On The Impact of Public Subsidies and Research on Private R&D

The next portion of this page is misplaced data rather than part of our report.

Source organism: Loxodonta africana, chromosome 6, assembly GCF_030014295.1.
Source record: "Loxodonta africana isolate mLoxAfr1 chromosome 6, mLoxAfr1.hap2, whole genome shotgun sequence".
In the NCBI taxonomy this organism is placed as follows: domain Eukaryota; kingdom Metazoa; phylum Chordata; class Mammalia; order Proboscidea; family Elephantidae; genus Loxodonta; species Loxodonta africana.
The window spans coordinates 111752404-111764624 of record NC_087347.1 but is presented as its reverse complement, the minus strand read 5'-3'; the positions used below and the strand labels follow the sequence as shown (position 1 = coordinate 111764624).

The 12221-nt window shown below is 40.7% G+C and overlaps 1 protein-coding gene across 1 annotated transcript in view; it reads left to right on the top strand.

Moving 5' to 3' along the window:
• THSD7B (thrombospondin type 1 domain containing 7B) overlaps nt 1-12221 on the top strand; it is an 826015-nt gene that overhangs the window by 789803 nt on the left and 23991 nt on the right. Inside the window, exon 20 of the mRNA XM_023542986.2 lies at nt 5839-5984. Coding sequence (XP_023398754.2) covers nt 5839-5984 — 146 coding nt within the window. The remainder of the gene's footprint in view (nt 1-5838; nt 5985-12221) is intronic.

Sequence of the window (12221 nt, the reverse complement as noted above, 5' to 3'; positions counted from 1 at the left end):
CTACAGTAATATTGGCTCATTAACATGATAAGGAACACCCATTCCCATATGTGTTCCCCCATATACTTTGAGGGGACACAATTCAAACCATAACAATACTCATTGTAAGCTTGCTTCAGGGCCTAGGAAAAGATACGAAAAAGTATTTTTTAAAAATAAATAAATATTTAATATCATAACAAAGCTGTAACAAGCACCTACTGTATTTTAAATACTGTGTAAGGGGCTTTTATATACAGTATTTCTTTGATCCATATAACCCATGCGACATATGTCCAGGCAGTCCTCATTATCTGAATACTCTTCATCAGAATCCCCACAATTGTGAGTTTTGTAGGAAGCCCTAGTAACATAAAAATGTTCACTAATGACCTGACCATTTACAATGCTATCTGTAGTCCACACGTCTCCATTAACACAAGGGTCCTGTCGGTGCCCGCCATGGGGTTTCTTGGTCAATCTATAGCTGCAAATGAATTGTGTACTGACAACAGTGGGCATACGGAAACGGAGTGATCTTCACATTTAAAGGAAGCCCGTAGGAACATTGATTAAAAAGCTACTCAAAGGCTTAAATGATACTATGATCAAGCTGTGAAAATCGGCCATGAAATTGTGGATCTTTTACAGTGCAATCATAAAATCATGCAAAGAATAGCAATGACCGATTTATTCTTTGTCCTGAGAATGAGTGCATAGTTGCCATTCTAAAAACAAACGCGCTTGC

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Private businesses thrive to remain competitive in both local and global markets. One way of delaying these businesses' maturity and achieving sustainable growth rates is to invest massively in research and development (R&D) to enhance and introduce new products that strengthen their market positions. This vision is not solely driven by the private sector since governments are also concerned about the economic growth and advancements in the local products that would bring sufficiency in the local market and enhance their balance of trade. Therefore, several policy tools were implemented to stimulate private investment in R&D. However, the outcome of subsidizing these private entities may not necessarily be the stimulation of higher private investments in R&D. In this work, we revisit and investigate the impact of government subsidies on private R&D, taking into account both direct and indirect supports. Direct support includes direct government grants and tax credits provided to private entities performing research. The outcome of these policy instruments may stimulate and "crowd-in" higher private R&D, "crowd-out" and substitute the initial investments, or may not significantly impact the strategic investments R&D by the private sectors. We also examine the impact of the government expenditure on public R&D, namely government laboratories, and higher educations research, on private R&D. This considered as indirect support to private research since research performed in these public entities should provide positive spillovers that stimulate private R&D. However, this may lead to a rise in the input cost of private R&D since both public and private R&D are competing to hire skilled labor which a scarce resource and the outcome of this competitions may lead to crowd-out private R&D investments and negative spillovers. We employ two econometric models to address our research questions. We utilize the Fixed Effect (FE) model to examine the impact of the direct and indirect support on private R&D. We also evaluate the effectiveness of employing policy instruments simultaneously on stimulating private R&D. Our analysis includes the interaction between the direct and indirect supports and their influence on private R&D expenditures. We also investigate the impact of the instability of the policy tools on private investment in research. We investigate our research questions in dynamic settings since their past investment positions could explain the current R&D. Therefore, this work also incorporates examinations on the impact of public R&D expenditure on private R&D investment using the Generalized Method of Moments (GMM) model, which is known to have better control to mitigate the endogeneity problems.